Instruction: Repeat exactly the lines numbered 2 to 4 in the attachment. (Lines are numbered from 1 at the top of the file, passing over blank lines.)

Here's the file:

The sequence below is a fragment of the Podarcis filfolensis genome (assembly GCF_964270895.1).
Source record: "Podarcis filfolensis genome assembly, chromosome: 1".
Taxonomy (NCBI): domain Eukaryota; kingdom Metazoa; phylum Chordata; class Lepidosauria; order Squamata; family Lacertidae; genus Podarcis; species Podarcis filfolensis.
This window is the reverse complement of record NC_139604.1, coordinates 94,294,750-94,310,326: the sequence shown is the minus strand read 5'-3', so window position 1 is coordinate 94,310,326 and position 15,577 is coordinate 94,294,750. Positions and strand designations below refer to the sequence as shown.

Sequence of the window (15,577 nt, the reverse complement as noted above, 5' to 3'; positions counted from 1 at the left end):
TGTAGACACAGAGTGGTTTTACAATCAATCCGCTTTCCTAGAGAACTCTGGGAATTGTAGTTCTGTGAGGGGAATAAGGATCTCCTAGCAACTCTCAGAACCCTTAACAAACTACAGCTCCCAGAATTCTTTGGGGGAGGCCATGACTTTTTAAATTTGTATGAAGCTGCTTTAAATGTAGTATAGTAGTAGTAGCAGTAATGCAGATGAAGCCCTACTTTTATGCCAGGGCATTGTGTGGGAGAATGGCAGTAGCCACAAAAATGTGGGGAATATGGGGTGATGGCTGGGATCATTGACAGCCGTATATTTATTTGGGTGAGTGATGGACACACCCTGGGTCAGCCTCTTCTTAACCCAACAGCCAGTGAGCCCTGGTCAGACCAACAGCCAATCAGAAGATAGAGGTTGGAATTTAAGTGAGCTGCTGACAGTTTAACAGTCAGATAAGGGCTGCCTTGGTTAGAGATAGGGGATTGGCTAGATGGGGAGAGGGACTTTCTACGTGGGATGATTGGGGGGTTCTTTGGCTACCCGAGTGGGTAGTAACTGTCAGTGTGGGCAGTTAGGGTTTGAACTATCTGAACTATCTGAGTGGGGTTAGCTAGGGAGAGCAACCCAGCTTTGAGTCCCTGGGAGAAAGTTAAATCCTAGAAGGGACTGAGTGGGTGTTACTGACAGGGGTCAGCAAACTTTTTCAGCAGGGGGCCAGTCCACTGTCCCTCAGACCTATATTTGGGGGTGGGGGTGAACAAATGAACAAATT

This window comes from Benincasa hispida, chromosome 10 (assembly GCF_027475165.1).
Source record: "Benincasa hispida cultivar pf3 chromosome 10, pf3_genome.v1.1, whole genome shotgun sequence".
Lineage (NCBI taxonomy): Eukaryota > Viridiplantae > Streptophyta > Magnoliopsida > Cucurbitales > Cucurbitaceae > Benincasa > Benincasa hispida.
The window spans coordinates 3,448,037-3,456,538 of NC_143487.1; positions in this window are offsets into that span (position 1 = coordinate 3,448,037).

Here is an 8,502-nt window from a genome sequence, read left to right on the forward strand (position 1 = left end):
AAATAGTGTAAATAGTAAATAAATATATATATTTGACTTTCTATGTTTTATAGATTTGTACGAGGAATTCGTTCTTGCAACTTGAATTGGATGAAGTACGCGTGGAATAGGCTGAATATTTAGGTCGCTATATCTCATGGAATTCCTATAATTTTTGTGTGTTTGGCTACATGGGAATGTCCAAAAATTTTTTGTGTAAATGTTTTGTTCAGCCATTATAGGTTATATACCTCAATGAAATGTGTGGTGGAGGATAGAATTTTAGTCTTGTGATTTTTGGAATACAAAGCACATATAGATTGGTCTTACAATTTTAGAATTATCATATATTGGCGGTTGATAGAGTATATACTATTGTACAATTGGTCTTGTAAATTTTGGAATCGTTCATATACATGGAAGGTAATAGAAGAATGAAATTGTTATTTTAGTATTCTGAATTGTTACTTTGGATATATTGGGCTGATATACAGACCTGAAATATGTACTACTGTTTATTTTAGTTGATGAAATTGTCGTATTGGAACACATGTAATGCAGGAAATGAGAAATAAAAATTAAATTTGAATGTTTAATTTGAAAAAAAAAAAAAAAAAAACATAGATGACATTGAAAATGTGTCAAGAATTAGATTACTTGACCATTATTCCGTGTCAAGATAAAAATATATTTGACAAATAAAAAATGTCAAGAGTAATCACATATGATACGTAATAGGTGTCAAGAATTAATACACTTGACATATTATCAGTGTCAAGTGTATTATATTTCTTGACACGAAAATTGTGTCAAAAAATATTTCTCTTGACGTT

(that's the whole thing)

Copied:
Source record: "Podarcis filfolensis genome assembly, chromosome: 1".
Taxonomy (NCBI): domain Eukaryota; kingdom Metazoa; phylum Chordata; class Lepidosauria; order Squamata; family Lacertidae; genus Podarcis; species Podarcis filfolensis.
This window is the reverse complement of record NC_139604.1, coordinates 94,294,750-94,310,326: the sequence shown is the minus strand read 5'-3', so window position 1 is coordinate 94,310,326 and position 15,577 is coordinate 94,294,750. Positions and strand designations below refer to the sequence as shown.